Sorry for the repetitive title, but Apache Taverna is preparing a release that will include the Taverna Commandline Tool, or is it Command Line Tool, or Command-Line Tool? Or just Command Line? Now you see the problem. The name for the tool is different throughout the documentation. Not good.
The project lead, not a native English speaker as it turns out, requested that those of us who are native English speakers weigh in on the correct name for the tool. Challenge accepted. How hard can this be? I know compound adjectives are frequently hyphenated when they modify a noun (think, Red-headed woodpecker), but maybe there is a different software-development convention for this particular term?
First, look online
It turns out there is some inconsistency in the online use of command line tool versus command-line tool. First, I found some examples without hyphens: What is the Command Line Tools Package? and Top 10 Command Line Tools. Then I found a different use, from Wikipedia, that was hyphenated: Command-line interface. But the article has an “issues” flag and, oh yes, it’s Wikipedia; not a good academic reference. I next found Command-Line Reference from Microsoft – with a hyphen. And then I found another from Microsoft, this time without a hyphen: Using command line tools for networking information. And finally, two more from Microsoft – with hyphens: Windows 7 command-line tools and programs and How to create a command-line toolkit for Windows. It seems like the hyphens have an edge, but I wanted a more definitive answer. Continue reading “Commandline Tool? Command-line Tool? Command Line Tool?”
I was mesmerized by the abundance of resources for new Apache Software Foundation (ASF) committers. As a result of this bounty, it took more time than I expected to make my initial commit. The process now seems straightforward, but way back, say, 24 hours ago, things were much fuzzier.
Two resources are key. If you’ve watched Rob Weir’s video tutorial and read the Get Started Editing a Page link in the CMS Reference, good for you! You are ahead of where I was. These references are probably good enough for most people, although one important point is missing: The copy I was editing did not match the live web page. I needed to update my local version before editing, which sounds obvious now, but that’s because I finally understand how the process works. Continue reading “ASF CMS Editing Hints for New Committers”
Aha! moments are the best. Don’t you agree? Whether it’s learning something brand new or something I didn’t know quite as well as I thought, I live for the moments when things just click.
These moments are, of course, preceded by another kind of moment: the tilt-your-head, furrow-your-brows, something’s-not-right-here moment. I recently had one of those moments reading about API endpoints and resources. Continue reading “API Endpoints vs Resources”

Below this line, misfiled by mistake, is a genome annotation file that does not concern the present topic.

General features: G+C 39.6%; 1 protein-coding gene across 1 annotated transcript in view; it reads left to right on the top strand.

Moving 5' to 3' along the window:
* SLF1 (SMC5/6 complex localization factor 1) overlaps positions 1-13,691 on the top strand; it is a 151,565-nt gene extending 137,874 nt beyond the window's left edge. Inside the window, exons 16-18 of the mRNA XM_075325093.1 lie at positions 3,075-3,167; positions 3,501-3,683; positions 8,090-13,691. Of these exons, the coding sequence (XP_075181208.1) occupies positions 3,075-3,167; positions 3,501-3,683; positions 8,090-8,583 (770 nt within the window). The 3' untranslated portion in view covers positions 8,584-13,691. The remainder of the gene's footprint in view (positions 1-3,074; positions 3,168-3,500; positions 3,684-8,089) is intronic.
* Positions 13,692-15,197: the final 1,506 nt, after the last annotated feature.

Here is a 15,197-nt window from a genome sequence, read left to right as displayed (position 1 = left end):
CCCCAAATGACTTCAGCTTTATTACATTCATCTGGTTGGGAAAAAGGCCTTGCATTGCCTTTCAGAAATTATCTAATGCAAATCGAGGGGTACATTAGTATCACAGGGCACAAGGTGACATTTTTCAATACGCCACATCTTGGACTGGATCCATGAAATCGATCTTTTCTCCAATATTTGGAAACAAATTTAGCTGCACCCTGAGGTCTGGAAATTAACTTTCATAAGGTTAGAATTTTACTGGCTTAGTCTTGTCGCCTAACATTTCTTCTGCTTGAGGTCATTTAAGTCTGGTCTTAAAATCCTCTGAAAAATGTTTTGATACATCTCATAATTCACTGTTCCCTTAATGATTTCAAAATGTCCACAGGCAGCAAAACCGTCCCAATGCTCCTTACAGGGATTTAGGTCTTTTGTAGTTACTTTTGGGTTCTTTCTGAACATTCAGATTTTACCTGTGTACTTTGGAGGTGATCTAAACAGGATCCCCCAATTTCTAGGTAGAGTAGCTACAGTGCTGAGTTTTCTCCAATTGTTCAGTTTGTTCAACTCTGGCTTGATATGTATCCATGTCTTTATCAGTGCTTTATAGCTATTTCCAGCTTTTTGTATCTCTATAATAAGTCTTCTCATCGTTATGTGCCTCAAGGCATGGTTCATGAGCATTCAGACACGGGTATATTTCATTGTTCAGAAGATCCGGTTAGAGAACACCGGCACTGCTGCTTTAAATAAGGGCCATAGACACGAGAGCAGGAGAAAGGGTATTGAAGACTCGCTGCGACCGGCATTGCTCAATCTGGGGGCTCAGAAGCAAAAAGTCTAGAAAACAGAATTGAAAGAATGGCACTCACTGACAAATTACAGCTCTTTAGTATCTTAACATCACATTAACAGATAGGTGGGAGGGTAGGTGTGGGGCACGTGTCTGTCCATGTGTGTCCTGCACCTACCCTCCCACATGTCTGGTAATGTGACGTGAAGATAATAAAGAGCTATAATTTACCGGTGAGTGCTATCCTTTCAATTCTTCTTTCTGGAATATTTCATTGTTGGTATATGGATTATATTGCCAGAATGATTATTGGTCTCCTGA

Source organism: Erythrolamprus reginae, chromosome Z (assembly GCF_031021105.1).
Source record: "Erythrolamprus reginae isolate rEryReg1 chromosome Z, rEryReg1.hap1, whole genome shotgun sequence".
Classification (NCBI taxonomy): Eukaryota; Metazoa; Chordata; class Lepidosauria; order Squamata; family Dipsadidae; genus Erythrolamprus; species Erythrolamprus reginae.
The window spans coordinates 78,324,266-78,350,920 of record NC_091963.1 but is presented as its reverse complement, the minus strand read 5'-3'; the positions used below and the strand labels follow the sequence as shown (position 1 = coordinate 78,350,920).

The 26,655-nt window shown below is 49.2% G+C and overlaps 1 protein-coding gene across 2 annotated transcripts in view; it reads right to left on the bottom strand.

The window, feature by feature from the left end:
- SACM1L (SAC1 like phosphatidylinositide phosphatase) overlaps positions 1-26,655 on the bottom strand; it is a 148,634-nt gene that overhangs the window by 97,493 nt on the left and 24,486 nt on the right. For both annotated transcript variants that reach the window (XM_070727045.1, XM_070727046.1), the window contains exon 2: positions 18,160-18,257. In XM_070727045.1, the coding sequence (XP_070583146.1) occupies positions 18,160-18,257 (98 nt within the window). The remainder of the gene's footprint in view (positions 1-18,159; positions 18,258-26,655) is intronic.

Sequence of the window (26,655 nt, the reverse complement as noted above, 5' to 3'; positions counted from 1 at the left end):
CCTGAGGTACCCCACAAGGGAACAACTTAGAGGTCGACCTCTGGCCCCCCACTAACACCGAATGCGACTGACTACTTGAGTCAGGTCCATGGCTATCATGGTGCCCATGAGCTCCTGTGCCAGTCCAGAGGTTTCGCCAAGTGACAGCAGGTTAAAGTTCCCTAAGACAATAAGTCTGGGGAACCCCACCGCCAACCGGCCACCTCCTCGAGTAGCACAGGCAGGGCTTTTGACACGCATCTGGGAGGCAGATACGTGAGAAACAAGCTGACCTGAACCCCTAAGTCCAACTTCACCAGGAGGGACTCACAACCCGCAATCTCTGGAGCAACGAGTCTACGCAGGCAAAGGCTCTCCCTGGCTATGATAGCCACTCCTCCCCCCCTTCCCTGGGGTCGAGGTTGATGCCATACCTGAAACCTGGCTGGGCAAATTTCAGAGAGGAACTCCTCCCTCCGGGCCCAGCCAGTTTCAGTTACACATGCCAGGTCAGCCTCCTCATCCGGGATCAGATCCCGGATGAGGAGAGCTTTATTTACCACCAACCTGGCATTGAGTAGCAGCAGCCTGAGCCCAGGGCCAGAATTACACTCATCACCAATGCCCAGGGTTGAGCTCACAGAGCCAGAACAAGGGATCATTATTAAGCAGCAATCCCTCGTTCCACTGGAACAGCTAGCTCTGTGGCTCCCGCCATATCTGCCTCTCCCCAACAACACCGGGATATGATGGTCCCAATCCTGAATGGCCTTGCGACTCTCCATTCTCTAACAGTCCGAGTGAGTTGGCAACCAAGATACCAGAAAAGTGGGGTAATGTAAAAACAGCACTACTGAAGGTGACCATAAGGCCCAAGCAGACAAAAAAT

Technical communication is a complex task. As technical writers study and hone their craft, they compress what they learn until using it becomes second nature. If you’ve never studied education, you may not even be aware of the process, but we compress knowledge every time we learn something new.
Do you think about how to move your body every time you take a step? Of course not, but learning to walk requires extreme concentration. When students learn algebra, if they haven’t compressed, or packed, their knowledge of basic operations, it will be impossible to master the new material. Packing new knowledge means we have more brainpower available for the next new task.
Unpacking happens as well. While students are compressing knowledge as they learn, teachers are unpacking knowledge to teach. Continue reading “Unpacking What I Know About Writing”
AKA, the as-soon-as-you-buy-a-new-car-everyone-has-that-car effect.
Okay, I made up the Odyssey Effect*, but it turns out there is a name for that phenomenon: it’s called Baader-Meinhof phenomenon or, more scientifically, frequency illusion. And it doesn’t just apply to products. Words, songs, and even the language in job postings can trigger the feeling.
I was reminded of the “Odyssey Effect” while at a recent STC chapter meeting. A new member and I were talking about job hunting. She is stronger in tools knowledge and experience but weaker in domain knowledge, whereas I am just the opposite. When searching for jobs, she remembers all the postings requiring domain knowledge (network engineering experience, etc.), and I remember all the postings requiring FrameMaker and so on. Continue reading “The Odyssey Effect”
I probably should have started this blog when I began exploring technical writing as a career. But, as they say, “better late than never.”
Earlier this year I was looking for a new direction. My daughter was getting ready to graduate from high school, and I was in a position to give my full attention to something other than math tutoring and being a marching band volunteer. (You would be amazed at the number of volunteer hours required to get 300+ students in uniform and on the field!) After getting a master’s degree and teaching credential a few years ago, I had reluctantly decided classroom teaching was not for me. As passionate as I still am about teaching students they can excel at math, I had to be honest that my skills and inclination favored small groups over classrooms of 35 students. Trying to give my best to 175 students would have consumed me. Not healthy.
I struggled with the question of what to do until I realized writing was a common theme throughout my life. Continue reading “Better Late Than Never”